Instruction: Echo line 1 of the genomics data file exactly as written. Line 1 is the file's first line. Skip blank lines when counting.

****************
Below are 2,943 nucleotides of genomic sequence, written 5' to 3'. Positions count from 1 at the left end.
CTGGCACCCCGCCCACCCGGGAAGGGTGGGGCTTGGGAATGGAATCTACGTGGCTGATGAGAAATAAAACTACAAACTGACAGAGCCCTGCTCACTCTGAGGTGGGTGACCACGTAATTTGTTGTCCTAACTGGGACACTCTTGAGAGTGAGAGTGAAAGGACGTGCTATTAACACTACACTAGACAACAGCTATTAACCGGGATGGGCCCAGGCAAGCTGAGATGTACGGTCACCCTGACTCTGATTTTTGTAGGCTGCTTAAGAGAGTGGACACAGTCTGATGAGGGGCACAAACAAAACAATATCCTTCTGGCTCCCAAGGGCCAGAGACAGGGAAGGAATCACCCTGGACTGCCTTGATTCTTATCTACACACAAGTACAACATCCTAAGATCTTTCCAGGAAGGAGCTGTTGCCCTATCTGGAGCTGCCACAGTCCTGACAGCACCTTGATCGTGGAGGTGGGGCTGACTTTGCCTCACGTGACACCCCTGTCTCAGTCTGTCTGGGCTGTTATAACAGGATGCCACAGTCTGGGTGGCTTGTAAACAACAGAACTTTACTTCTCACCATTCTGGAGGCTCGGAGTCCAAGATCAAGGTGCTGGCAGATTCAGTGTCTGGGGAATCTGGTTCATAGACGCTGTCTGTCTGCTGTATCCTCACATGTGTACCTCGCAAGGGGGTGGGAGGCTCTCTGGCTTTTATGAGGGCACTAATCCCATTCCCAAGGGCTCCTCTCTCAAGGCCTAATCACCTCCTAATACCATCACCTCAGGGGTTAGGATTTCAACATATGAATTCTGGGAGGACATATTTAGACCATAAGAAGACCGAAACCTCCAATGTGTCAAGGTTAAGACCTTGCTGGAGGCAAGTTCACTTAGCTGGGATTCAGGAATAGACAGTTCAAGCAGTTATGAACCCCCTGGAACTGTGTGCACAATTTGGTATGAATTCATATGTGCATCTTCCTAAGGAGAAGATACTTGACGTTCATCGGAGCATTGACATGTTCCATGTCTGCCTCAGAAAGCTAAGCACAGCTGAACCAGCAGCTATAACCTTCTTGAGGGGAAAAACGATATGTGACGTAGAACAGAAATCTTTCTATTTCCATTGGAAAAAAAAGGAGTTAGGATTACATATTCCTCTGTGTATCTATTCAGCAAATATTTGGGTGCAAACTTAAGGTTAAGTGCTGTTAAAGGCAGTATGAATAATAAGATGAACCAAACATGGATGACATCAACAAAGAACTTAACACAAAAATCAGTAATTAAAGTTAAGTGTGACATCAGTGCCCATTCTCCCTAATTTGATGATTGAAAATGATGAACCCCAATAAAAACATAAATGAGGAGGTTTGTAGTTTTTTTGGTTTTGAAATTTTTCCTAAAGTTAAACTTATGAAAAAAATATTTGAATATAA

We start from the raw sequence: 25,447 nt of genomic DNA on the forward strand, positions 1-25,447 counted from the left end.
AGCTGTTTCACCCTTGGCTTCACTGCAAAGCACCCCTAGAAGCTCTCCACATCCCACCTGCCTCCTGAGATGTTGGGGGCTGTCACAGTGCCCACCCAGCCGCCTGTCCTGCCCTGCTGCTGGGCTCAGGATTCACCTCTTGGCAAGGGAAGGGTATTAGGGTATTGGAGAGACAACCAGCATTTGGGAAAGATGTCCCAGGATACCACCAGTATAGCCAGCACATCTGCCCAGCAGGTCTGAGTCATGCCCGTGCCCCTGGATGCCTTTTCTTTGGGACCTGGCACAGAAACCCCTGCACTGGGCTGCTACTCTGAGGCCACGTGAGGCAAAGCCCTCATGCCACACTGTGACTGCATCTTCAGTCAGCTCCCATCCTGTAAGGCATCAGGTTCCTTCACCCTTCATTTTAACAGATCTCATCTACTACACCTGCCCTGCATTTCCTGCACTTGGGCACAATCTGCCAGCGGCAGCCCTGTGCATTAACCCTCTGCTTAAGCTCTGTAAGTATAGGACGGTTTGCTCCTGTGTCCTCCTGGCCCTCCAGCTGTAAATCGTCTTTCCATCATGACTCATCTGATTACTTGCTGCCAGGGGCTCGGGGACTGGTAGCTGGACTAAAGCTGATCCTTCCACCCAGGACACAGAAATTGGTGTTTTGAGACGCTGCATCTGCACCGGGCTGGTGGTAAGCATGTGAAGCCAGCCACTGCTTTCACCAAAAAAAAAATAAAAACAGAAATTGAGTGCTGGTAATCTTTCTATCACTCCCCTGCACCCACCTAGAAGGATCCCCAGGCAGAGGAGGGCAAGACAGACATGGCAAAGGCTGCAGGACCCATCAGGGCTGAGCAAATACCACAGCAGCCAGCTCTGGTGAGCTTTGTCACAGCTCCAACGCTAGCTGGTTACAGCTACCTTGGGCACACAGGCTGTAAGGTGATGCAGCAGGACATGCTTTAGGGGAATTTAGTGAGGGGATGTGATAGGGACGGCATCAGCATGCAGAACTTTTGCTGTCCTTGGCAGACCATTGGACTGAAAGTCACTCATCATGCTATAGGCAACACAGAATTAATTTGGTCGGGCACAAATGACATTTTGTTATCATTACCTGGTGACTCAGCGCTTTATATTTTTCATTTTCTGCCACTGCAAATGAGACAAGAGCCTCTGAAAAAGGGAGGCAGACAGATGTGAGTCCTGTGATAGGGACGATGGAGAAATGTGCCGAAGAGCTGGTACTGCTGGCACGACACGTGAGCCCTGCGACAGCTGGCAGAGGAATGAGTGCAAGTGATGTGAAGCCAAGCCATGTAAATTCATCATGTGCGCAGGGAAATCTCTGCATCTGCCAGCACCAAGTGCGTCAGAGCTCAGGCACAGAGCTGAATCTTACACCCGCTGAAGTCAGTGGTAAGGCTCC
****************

Below are 2,943 nucleotides of genomic sequence, written 5' to 3'. Positions count from 1 at the left end.